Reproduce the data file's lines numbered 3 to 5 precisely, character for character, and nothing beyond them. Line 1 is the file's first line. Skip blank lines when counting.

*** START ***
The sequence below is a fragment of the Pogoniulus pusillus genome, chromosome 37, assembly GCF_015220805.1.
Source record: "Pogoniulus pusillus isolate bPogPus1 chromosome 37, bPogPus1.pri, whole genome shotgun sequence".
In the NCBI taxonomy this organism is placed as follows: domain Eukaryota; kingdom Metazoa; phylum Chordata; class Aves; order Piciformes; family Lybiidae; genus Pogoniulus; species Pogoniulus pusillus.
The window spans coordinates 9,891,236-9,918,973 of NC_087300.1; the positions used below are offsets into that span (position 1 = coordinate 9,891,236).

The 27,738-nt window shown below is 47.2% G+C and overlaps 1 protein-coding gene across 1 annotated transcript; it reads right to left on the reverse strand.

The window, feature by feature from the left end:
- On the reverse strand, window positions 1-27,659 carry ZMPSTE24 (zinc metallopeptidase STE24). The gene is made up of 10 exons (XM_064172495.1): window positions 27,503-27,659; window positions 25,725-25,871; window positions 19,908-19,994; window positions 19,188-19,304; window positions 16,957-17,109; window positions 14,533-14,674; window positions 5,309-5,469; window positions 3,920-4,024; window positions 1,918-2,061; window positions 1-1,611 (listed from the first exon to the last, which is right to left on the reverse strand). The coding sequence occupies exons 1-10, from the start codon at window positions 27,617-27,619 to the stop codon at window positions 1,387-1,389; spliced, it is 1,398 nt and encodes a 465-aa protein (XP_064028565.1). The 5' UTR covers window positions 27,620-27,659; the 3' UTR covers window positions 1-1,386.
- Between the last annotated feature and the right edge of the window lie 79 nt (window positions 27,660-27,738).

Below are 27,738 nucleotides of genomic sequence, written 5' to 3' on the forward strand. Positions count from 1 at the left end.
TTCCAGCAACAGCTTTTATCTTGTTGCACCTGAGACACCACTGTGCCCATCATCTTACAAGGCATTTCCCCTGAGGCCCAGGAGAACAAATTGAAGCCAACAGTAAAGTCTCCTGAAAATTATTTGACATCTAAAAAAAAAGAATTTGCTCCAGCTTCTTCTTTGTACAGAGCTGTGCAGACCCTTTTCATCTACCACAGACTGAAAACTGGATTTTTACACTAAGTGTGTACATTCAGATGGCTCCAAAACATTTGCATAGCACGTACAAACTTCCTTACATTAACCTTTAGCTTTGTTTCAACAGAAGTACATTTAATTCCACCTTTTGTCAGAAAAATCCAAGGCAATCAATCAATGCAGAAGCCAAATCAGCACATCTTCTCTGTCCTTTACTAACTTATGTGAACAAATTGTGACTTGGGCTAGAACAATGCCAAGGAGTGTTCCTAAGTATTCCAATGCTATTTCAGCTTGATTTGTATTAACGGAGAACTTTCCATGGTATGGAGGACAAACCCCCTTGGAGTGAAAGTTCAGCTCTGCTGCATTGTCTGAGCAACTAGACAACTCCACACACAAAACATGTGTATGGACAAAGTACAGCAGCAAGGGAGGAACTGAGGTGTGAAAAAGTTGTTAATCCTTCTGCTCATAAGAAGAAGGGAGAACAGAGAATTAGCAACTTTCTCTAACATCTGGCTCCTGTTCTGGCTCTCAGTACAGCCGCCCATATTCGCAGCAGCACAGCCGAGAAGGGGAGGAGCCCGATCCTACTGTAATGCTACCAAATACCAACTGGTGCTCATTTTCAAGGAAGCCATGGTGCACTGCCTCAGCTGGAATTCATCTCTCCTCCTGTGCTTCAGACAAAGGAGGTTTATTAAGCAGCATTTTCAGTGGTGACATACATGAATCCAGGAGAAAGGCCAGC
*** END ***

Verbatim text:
In the NCBI taxonomy this organism is placed as follows: domain Eukaryota; kingdom Metazoa; phylum Chordata; class Aves; order Piciformes; family Lybiidae; genus Pogoniulus; species Pogoniulus pusillus.
The window spans coordinates 9,891,236-9,918,973 of NC_087300.1; the positions used below are offsets into that span (position 1 = coordinate 9,891,236).

The 27,738-nt window shown below is 47.2% G+C and overlaps 1 protein-coding gene across 1 annotated transcript; it reads right to left on the reverse strand.